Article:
One of the things prohibitionists often like to point to is that currently legal prescription drugs are subject to lots of abuse (they’ll usually call it an “epidemic”). In their minds this is somehow supposed to be some kind of argument against legalizing currently illegal drugs.
For example, Kevin Sabet tweets:
Ironic that major Rx Abuse conference in FL now as pundits debate the legalization of even more drugs.
Well no, Kevin. Rx abuse isn’t about legal drugs.
Assume that someone would like to use some Vicodin recreationally. It’s a prescription drug, but no doctor in the country can prescribe it for recreational use, or they will likely be sent to prison for a whole lot of years. And no person can possess it for recreational purposes without also being sent to prison if caught.
I hate to break it to Kevin, but that’s not an example of legalization, nor does it serve as any kind of guide to what might happen with actual legalization of drugs. It, in fact, preserves every aspect of prohibition, except for certain medical situations which, even then, might be second-guessed by non-medically-competent DEA agents. This means that all recreational use of prescription drugs must be handled through illegal diversion, with all the big money and corruption that the black market naturally entails.
Show me a drug where a doctor is legally allowed to write a prescription for recreational use, and then you’ll have a useful analogy.
In a similar vein, Zach Beauchamp, in Drug Warrior Non Sequiturs, does a nice job taking down Walter Russell Mead for making the same incorrect assumption.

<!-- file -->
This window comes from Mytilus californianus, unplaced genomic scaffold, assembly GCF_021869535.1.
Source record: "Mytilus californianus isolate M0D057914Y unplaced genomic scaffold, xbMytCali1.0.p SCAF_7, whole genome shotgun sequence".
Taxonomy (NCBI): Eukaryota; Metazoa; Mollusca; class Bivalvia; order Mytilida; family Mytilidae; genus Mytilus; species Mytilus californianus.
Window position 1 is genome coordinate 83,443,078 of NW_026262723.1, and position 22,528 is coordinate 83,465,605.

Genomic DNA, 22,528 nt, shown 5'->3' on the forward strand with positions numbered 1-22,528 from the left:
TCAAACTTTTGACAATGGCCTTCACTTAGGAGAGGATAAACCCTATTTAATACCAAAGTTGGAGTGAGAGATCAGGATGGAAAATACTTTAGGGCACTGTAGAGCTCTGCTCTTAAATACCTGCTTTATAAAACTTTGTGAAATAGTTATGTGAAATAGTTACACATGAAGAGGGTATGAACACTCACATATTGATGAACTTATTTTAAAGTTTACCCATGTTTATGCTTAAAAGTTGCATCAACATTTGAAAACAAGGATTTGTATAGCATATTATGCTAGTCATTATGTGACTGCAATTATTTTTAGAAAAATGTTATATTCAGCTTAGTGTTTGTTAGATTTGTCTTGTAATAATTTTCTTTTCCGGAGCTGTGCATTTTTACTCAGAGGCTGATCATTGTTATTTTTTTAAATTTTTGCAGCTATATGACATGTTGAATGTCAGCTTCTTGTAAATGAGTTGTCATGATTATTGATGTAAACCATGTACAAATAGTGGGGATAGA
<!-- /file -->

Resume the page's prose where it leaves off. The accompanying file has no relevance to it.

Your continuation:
Beauchamp properly points out that Portugal’s decriminalization is a better guide to understanding the effects of legalization than so-called “legal” prescription drugs.
Naturally, Keith Humphreys completely misses the point (intentionally or otherwise):
Zack Beauchamp makes an extremely common analytic error in a post on drug policy. In an effort to refute Water Russell Mead’s argument that we can learn something about drug legalization from the legal opioid pain medication industry, Beauchamp responds by citing data from Portugal.
I am not going to get into the substance of their debate here. I am writing only to point out that Portugal hasn’t legalized drugs, it has decriminalized them.
This is rich. Keith lambastes Beauchamp for a semantic perception, which Keith falsely calls an “analytic error.” And yet… note that Keith, in the same paragraph, refers to the “legal opioid pain medical industry,” ignoring the fact that such a limited form of “legal” is certainly not “legalization.”
Even better… Beauchamp never actually says that Portugal’s system is legalization.